Studies & Numbers

Research Predicts Radical Change in UK Diets by 2054, Including Rise in Alternative Proteins

Research conducted by the FixOurFood project and the University of York on behalf of supermarket chain Co-op has predicted a radical change in UK diets over the next 30 years.

The research anticipates a significant rise in alternative proteins as consumers become more health-focused and flexitarianism grows in popularity. Urban farming will become more prevalent, and may be used to produce cultivated meat and seafood products. Meanwhile, little-known ingredients such as azolla (aquatic ferns) may become widespread in everything from burgers to pasta. To illustrate these possibilities, Co-op has created a series of AI-generated images of possible future foods.

In the coming decades, rising temperatures may mean that produce such as avocados and olives can be grown in the south of England. Traditional preserving methods such as pickling could see a resurgence as Brits attempt to reduce food waste.

“The last 30 years we have seen scientific leaps into more sustainable produce which were unimaginable to most back in 1994,” said Bob Doherty, Director of FixOurFood and Dean of the School for Business and Society at the University of York. “From lab-grown meat to vertical farming, the future of food is set to revolutionise how we eat.”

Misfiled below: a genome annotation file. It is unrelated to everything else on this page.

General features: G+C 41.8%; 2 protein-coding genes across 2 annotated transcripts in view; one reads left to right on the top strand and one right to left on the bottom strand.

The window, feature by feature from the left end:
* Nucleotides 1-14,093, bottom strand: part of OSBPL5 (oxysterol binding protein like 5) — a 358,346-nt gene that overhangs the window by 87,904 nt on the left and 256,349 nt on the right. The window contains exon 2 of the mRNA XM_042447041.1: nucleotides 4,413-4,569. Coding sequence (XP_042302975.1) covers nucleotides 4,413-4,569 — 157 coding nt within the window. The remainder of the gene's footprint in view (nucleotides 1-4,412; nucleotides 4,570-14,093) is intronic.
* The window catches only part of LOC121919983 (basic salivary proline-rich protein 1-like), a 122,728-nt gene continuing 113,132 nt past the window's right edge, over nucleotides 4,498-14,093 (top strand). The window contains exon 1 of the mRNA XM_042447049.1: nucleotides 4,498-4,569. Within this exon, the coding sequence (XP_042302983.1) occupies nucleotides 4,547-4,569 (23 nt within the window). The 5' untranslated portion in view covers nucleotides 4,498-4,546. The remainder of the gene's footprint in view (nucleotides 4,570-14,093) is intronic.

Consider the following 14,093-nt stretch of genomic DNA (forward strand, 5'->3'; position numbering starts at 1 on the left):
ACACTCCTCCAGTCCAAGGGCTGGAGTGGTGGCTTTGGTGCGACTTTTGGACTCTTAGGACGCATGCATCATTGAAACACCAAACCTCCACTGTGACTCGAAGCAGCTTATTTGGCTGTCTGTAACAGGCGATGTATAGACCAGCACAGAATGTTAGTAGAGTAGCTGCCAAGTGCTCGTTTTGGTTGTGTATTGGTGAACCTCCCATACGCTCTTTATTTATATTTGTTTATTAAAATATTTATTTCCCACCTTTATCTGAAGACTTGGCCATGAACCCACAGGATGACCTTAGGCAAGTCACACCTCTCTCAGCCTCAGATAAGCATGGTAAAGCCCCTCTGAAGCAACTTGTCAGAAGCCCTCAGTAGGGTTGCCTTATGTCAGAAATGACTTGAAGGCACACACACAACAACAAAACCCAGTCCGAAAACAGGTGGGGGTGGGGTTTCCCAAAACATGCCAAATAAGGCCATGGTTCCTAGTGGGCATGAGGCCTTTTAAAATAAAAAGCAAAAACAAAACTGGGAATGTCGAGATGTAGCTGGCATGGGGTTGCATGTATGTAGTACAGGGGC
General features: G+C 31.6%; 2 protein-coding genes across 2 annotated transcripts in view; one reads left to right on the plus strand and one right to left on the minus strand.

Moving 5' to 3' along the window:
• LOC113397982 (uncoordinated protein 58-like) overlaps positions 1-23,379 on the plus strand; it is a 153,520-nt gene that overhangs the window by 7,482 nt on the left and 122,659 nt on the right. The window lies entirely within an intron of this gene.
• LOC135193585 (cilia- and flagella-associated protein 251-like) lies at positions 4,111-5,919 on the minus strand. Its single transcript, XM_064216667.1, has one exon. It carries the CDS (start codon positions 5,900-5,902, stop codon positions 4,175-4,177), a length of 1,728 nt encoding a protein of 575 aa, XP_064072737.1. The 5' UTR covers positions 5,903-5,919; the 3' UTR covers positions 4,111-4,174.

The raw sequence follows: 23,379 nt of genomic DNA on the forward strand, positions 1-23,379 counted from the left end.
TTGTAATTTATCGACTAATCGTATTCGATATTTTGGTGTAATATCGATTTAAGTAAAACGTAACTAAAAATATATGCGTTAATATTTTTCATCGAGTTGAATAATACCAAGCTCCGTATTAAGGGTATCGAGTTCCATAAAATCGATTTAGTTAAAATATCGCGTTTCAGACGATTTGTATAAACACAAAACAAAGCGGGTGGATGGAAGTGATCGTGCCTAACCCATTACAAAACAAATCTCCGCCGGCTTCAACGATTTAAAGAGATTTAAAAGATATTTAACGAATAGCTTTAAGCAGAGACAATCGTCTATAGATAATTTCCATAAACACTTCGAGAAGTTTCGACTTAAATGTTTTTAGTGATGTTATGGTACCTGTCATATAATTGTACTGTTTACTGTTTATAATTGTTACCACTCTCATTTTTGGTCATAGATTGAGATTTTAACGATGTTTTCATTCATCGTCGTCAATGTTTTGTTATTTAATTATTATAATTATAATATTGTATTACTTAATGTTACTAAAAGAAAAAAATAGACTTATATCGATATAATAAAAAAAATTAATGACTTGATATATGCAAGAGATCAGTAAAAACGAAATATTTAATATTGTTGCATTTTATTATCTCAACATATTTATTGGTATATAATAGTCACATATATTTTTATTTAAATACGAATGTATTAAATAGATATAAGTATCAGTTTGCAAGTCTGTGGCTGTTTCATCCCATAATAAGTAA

Cultivated meat (AI generated). Image courtesy of Co-op.

“Shoppers are calling on us to do more”

The research comes as Co-op publishes the latest edition of its Responsible Retailing report, which indicates that 72% of consumers have become more concerned about ethical and sustainable food in recent years. However, the percentage of consumers saying they would be willing to pay more for ethical and sustainable products has decreased from 62% in 1994 to 54% in 2024, possibly reflecting the current challenging economic conditions.

88% of consumers say they now eat more fruit and vegetables, while 87% choose healthier options than previously. While many respondents in 1994 had expressed concern over whether labelling was clear and honest, 47% now believe it is easy to make sustainable choices based on product labels.

“As a food industry we’ve made a lot of progress, but rightly shoppers are calling on us to do more, with honesty and integrity at the core of our decision making,” said Cathryn Higgs, Head of Ethics, Sustainability and Policy at Co-op. “At Co-op, we remain committed to providing our members and customers with responsibly sourced and innovative food options.”

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